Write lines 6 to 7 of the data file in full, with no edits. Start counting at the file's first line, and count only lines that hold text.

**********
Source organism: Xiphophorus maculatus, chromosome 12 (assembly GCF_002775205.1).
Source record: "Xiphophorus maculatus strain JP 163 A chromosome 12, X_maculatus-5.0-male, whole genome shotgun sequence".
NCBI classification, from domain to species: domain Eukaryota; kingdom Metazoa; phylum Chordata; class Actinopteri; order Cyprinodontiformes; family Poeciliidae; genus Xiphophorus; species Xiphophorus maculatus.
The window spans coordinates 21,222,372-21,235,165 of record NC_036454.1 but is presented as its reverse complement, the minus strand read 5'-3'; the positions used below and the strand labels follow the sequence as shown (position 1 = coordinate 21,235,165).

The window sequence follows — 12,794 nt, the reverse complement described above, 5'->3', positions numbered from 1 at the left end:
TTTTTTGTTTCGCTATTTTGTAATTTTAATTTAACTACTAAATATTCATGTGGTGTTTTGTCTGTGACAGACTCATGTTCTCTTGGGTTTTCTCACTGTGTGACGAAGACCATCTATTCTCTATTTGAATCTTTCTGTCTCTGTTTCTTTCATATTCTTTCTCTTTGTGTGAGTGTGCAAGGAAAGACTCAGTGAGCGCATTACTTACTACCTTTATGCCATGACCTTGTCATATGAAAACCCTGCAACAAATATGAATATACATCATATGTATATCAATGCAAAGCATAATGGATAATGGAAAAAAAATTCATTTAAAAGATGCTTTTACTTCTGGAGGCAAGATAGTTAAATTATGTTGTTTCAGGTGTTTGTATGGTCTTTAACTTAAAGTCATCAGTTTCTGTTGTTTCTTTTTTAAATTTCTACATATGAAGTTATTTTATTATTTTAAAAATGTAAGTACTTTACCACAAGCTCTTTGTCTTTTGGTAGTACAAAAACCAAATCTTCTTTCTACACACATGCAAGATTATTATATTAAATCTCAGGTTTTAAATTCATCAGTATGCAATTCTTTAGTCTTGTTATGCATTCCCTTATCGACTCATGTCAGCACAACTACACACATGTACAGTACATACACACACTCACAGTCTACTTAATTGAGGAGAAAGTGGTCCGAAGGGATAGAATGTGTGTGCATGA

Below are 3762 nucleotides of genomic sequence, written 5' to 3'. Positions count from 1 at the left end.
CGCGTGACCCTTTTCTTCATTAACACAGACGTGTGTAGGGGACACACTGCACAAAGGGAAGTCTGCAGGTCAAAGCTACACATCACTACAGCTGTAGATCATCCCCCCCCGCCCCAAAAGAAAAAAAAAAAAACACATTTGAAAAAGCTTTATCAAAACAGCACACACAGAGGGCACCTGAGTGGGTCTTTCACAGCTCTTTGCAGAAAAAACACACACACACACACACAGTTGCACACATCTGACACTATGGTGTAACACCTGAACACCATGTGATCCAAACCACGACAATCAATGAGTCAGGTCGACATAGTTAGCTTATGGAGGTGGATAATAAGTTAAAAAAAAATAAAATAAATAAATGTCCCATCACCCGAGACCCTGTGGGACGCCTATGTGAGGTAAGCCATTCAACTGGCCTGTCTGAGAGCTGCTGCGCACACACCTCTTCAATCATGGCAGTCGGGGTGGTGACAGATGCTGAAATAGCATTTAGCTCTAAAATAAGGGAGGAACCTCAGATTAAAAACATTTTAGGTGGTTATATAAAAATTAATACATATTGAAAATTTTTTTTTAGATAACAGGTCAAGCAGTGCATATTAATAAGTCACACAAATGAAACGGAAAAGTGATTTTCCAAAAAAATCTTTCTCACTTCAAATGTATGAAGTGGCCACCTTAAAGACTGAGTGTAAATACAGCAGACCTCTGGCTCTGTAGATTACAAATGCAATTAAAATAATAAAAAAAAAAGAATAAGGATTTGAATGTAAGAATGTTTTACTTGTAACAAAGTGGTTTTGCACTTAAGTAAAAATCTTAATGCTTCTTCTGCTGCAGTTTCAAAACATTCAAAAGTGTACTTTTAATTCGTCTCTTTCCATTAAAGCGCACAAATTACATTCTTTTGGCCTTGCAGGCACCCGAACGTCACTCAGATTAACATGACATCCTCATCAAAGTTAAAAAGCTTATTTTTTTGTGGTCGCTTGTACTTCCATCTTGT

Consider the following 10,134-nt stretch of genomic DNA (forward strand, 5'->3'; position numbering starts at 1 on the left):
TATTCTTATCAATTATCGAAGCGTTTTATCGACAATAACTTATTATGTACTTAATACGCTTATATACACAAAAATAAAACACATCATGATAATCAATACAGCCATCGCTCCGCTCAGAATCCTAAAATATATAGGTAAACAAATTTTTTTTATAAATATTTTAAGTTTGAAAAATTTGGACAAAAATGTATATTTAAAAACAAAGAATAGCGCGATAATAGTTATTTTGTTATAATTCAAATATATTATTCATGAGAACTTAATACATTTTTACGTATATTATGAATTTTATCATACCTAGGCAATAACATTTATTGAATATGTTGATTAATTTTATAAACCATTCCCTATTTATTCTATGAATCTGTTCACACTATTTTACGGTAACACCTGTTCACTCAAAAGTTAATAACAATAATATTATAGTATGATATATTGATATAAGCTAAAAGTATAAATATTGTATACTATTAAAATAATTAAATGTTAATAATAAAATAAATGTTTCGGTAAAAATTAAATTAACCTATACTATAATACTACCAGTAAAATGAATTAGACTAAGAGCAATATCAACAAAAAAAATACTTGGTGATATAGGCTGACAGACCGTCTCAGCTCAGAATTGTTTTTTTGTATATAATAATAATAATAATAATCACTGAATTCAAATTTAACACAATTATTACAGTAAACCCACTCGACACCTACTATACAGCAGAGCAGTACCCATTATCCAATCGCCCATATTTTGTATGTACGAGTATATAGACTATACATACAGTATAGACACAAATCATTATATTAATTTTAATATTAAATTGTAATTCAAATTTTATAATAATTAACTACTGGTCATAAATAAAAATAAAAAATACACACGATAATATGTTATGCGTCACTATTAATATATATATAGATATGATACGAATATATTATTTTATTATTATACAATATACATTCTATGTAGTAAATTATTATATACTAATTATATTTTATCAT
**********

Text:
TTTTTTGTTTCGCTATTTTGTAATTTTAATTTAACTACTAAATATTCATGTGGTGTTTTGTCTGTGACAGACTCATGTTCTCTTGGGTTTTCTCACTGTGTGACGAAGACCATCTATTCTCTATTTGAATCTTTCTGTCTCTGTTTCTTTCATATTCTTTCTCTTTGTGTGAGTGTGCAAGGAAAGACTCAGTGAGCGCATTACTTACTACCTTTATGCCATGACCTTGTCATATGAAAACCCTGCAACAAATATGAATATACATCATATGTATATCAATGCAAAGCATAATGGATAATGGAAAAAAAATTCATTTAAAAGATGCTTTTACTTCTGGAGGCAAGATAGTTAAATTATGTTGTTTCAGGTGTTTGTATGGTCTTTAACTTAAAGTCATCAGTTTCTGTTGTTTCTTTTTTAAATTTCTACATATGAAGTTATTTTATTATTTTAAAAATGTAAGTACTTTACCACAAGCTCTTTGTCTTTTGGTAGTACAAAAACCAAATCTTCTTTCTACACACATGCAAGATTATTATATTAAATCTCAGGTTTTAAATTCATCAGTATGCAATTCTTTAGTCTTGTTATGCATTCCCTTATCGACTCATGTCAGCACAACTACACACATGTACAGTACATACACACACTCACAGTCTACTTAATTGAGGAGAAAGTGGTCCGAAGGGATAGAATGTGTGTGCATGA

Below are 3762 nucleotides of genomic sequence, written 5' to 3'. Positions count from 1 at the left end.